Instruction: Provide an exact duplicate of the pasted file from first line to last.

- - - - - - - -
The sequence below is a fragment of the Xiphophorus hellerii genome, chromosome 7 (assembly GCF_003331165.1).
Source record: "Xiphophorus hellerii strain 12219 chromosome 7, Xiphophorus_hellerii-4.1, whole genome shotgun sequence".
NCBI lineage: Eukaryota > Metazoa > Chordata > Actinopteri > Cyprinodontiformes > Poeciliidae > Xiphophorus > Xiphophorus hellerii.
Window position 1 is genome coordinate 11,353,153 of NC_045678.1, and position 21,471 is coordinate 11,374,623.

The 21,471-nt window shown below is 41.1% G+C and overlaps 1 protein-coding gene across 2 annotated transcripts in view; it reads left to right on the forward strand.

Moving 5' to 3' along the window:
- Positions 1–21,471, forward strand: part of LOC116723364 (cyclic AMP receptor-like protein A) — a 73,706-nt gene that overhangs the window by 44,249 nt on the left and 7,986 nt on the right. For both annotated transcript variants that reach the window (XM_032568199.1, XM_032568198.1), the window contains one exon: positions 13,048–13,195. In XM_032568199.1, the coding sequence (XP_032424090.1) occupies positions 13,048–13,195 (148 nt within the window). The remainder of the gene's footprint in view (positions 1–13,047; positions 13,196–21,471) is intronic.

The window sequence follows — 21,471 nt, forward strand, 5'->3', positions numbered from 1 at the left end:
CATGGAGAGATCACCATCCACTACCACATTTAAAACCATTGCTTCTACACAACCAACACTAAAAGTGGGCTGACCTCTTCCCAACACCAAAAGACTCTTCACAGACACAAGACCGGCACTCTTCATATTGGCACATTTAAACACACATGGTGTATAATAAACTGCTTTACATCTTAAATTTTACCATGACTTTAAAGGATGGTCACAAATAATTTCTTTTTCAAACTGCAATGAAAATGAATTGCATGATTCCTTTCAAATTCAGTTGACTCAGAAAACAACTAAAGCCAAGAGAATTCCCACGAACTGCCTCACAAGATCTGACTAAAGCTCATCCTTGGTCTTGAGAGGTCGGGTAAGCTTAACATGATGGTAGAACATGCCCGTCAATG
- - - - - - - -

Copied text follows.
The sequence below is a fragment of the Xiphophorus hellerii genome, chromosome 7 (assembly GCF_003331165.1).
Source record: "Xiphophorus hellerii strain 12219 chromosome 7, Xiphophorus_hellerii-4.1, whole genome shotgun sequence".
NCBI lineage: Eukaryota > Metazoa > Chordata > Actinopteri > Cyprinodontiformes > Poeciliidae > Xiphophorus > Xiphophorus hellerii.
Window position 1 is genome coordinate 11,353,153 of NC_045678.1, and position 21,471 is coordinate 11,374,623.

The 21,471-nt window shown below is 41.1% G+C and overlaps 1 protein-coding gene across 2 annotated transcripts in view; it reads left to right on the forward strand.

Moving 5' to 3' along the window:
- Positions 1–21,471, forward strand: part of LOC116723364 (cyclic AMP receptor-like protein A) — a 73,706-nt gene that overhangs the window by 44,249 nt on the left and 7,986 nt on the right. For both annotated transcript variants that reach the window (XM_032568199.1, XM_032568198.1), the window contains one exon: positions 13,048–13,195. In XM_032568199.1, the coding sequence (XP_032424090.1) occupies positions 13,048–13,195 (148 nt within the window). The remainder of the gene's footprint in view (positions 1–13,047; positions 13,196–21,471) is intronic.

The window sequence follows — 21,471 nt, forward strand, 5'->3', positions numbered from 1 at the left end:
CATGGAGAGATCACCATCCACTACCACATTTAAAACCATTGCTTCTACACAACCAACACTAAAAGTGGGCTGACCTCTTCCCAACACCAAAAGACTCTTCACAGACACAAGACCGGCACTCTTCATATTGGCACATTTAAACACACATGGTGTATAATAAACTGCTTTACATCTTAAATTTTACCATGACTTTAAAGGATGGTCACAAATAATTTCTTTTTCAAACTGCAATGAAAATGAATTGCATGATTCCTTTCAAATTCAGTTGACTCAGAAAACAACTAAAGCCAAGAGAATTCCCACGAACTGCCTCACAAGATCTGACTAAAGCTCATCCTTGGTCTTGAGAGGTCGGGTAAGCTTAACATGATGGTAGAACATGCCCGTCAATG